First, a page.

There is more progress to be made sector-wide but the pace of change has been fast both here and abroad. One of my favourite new higher education stats is that, just three years ago, every university president in Ireland was a man but, from May 2023, male presidents will be in a minority there.
I have watched with huge admiration the rejuvenation of London Higher under Diana’s leadership. Indeed, it is now hard to imagine the higher education landscape without London Higher. I keep reading about the organisation signing up new members, which is quite a feat in the fraught times we have been living in but it reflects the impact you are now having.
As an outsider, it seems to me that you play a valuable role not only because of the importance of London to the UK, Europe and the world but also because your members are so diverse. From research-intensive institutions through those with deep civic missions to small and specialist providers, you really do reflect the breadth of our sector.
That strength was seen last year in the Research Excellence Framework results, with 11 of the top 25 ‘units of assessment’ coming from this one city. The REF results sparked more talk of the Golden Triangle, but as I have pointed out before, we do not yet have a golden triangle, we have a golden V, with London at its base.
I live between Oxford and Cambridge and, while the Oxbridge-Cambridge Arc is a brilliant idea, there is a huge amount of work to be done to make it really meaningful. Sadly, after moving out of London to the Buckinghamshire countryside, I felt a little like I had moved from an area that was more YIMBY than NIMBY to one that was more NIMBY than YIMBY.
The newest HEPI report, produced in conjunction with the National Centre for Universities and Business, Universities UK and Midlands Innovation and with support from Henham Strategy, takes a deep dive into what more universities can do working with others to attract more foreign direct investment into UK R&D, in London, in that so-called Golden Triangle and far beyond.
Of all the things we do at HEPI, the one that we are perhaps most well known for is the annual HEPI / Advance HE Student Academic Experience Survey, which we developed in its current guise with Stephanie Marshall when she was at the Higher Education Academy and before she had moved into her current role as a PVC here at Queen Mary. The fieldwork for the 2023 wave is just winding up and the results will be published jointly by HEPI and Advance HE as usual in June.
It is a large annual survey of full-time undergraduates which has changed the policy agenda because it covers topics that others have tended to shy away from – including value for money, disclosure of mental health challenges to trusted loved ones and student workload.
However, the incredibly rich database we have built up has not to date been as widely used by third parties – that is, by those outside Advance HE and HEPI – as we have long hoped, and even though we make the data freely available to anyone that wants it. So I am absolutely delighted that London Higher and HEPI, with support from Advance HE, will jointly be publishing a report on Thursday of this week on what the survey reveals about the student experience here in London.
I had steeled myself for a fairly negative picture. Living in London is expensive and, as my mother who was a student here at Bedford College in the 1950s always tells me, it can sometimes feel as if students rarely come first in this huge city – for example, we see that in the latest London Plan when it comes to the provision of student accommodation. However as I do not wish to break our own embargo, I merely note now that we will be painting a much more nuanced, detailed and interesting picture than you might expect.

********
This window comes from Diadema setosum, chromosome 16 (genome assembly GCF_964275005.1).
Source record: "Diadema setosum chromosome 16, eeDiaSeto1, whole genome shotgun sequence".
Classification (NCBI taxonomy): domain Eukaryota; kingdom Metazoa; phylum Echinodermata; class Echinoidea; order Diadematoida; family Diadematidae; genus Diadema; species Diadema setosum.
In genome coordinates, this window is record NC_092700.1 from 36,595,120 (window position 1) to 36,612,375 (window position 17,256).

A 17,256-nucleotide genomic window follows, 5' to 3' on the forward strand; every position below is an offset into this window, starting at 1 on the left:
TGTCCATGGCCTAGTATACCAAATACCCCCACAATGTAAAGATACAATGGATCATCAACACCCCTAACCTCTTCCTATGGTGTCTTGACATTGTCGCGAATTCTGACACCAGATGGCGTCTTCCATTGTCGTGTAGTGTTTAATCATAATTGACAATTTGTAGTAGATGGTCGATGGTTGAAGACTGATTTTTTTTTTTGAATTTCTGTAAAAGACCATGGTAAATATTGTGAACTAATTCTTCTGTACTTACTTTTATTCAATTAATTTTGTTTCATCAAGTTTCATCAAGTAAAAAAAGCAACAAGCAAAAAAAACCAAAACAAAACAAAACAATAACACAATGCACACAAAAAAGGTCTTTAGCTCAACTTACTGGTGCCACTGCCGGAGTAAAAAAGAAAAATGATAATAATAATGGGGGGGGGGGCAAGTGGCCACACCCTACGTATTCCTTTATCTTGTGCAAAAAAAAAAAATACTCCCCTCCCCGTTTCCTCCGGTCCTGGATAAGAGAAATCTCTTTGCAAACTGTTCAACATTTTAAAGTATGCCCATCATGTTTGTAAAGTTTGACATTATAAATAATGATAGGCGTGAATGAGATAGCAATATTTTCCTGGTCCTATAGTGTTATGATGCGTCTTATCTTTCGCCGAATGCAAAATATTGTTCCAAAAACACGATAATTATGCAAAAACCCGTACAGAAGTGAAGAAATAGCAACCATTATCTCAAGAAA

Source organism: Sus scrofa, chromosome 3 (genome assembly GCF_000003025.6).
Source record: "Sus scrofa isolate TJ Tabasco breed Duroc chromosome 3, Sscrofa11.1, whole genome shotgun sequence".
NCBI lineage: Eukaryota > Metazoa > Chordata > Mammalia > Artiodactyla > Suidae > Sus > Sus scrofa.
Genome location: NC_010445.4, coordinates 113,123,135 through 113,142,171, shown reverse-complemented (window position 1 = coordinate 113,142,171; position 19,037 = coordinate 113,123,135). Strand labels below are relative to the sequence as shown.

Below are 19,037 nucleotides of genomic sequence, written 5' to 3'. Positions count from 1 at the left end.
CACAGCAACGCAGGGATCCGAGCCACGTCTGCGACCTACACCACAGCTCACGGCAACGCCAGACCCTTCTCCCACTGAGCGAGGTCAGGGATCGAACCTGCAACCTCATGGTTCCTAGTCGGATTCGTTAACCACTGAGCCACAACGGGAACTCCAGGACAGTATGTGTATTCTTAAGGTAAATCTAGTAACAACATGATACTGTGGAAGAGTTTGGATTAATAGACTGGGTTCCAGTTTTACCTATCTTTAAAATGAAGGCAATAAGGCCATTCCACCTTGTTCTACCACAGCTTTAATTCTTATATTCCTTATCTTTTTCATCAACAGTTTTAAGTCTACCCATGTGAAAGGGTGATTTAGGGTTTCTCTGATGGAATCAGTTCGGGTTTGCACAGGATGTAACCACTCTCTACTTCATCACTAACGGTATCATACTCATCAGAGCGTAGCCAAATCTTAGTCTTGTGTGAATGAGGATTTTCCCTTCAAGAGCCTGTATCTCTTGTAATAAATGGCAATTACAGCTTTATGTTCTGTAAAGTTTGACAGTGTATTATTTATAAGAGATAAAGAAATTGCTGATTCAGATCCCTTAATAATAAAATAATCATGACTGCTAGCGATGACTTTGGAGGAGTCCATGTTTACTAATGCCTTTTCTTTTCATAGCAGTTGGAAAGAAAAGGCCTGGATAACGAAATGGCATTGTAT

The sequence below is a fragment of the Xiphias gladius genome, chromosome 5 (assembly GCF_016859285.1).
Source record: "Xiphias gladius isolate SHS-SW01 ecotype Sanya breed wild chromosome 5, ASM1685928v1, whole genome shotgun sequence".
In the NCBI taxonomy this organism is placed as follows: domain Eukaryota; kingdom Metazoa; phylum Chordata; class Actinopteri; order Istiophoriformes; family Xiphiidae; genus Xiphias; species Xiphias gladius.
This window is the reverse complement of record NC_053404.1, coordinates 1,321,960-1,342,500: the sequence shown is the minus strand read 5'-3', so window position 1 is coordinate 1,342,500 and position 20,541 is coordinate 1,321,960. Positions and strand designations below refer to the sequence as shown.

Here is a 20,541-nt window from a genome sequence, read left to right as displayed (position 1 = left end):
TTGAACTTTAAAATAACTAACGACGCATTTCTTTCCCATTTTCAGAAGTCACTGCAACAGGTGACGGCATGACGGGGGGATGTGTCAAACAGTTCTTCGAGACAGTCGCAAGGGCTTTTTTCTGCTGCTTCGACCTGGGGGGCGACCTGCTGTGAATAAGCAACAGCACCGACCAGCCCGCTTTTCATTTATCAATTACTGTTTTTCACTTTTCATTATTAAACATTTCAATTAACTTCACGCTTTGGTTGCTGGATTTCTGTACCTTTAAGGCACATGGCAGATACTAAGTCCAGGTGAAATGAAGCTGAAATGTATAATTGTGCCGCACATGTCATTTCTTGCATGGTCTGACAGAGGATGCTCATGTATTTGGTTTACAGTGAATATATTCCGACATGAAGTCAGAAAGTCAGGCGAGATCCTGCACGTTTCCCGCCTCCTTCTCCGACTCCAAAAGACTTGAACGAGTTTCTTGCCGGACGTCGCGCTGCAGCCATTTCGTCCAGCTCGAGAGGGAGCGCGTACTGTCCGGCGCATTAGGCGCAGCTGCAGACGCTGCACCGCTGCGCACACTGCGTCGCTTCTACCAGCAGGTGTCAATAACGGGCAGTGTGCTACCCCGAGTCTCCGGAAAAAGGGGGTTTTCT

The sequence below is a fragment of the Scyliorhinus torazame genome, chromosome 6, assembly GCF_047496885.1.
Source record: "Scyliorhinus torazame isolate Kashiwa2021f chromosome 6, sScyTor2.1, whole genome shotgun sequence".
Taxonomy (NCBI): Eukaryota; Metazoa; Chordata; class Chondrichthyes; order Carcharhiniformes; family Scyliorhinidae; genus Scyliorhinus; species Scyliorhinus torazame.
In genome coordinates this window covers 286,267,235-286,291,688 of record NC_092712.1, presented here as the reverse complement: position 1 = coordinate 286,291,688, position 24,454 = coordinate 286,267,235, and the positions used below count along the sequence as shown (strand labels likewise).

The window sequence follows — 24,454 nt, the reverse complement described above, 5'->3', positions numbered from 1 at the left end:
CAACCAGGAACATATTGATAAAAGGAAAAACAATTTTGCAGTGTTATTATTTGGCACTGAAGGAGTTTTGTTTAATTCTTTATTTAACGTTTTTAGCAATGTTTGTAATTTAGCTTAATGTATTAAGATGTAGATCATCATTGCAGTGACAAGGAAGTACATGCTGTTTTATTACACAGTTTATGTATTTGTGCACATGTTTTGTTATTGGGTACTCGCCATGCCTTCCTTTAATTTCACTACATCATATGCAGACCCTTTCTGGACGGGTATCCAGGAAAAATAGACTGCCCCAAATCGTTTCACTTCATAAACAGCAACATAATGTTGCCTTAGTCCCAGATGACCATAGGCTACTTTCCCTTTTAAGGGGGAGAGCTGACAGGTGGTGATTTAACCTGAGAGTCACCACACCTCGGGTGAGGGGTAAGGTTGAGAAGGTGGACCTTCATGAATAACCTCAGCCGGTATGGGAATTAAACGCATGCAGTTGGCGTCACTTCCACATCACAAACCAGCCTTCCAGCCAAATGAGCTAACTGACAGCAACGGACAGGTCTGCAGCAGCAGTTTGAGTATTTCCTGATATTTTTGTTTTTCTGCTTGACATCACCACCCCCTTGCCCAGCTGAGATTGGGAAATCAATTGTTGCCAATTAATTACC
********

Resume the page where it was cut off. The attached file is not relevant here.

Nonetheless, the current cost of living crisis and the high inflationary environment means there are much greater costs in running an institution in London, and doubly so since the loss of the London weighting, as well as a bigger shortfall than there was in how much students receive and how much they need to live even a fairly basic life.
Unipol’s last Student Accommodation Costs Survey, conducted before the really sharp uptick in inflation, suggested a staggering 89 per cent of the maximum maintenance loan for London students is eaten up by rent. The next wave of this survey is due out later this year and the number is likely to have gone even higher.
Six years ago, I wrote an article for the Guardian headlined ‘It’s time to give London students more money’. My argument was that the top-up provided in the maintenance support package for students in London should be increased, given the extra hurdles faced by those studying in our capital city. The piece received around 200 overwhelmingly negative responses, generally along the lines of London already has everything it needs.
My favourite responses were:
- Here’s an idea – why not move these institutions out of London? … The LSE could move to Southend, Hastings or Sheerness, for instance. They’re close enough to London that it wouldn’t even need to change its name.
- People in the provinces don’t need money for craft beer or avocados.
- It is time to close every single university based in London, and build new universities in the most economically disadvantaged areas of the country
Unless London institutions were to take such drastic – and impractical – actions, there is clearly a big and continuing public relations job to be done in explaining what needs to happen to ensure the continuing vitality and success of higher education in London.
After all, and this is my final point, the benefits of success in London’s higher education ecosystem reach beyond the M25. As London Higher’s CEO, Diana Beech, recently wrote in another HEPI paper (on the REF), successes in the ‘myriad institutions across the capital bring benefits not just to London but to other parts of the country and around the globe.’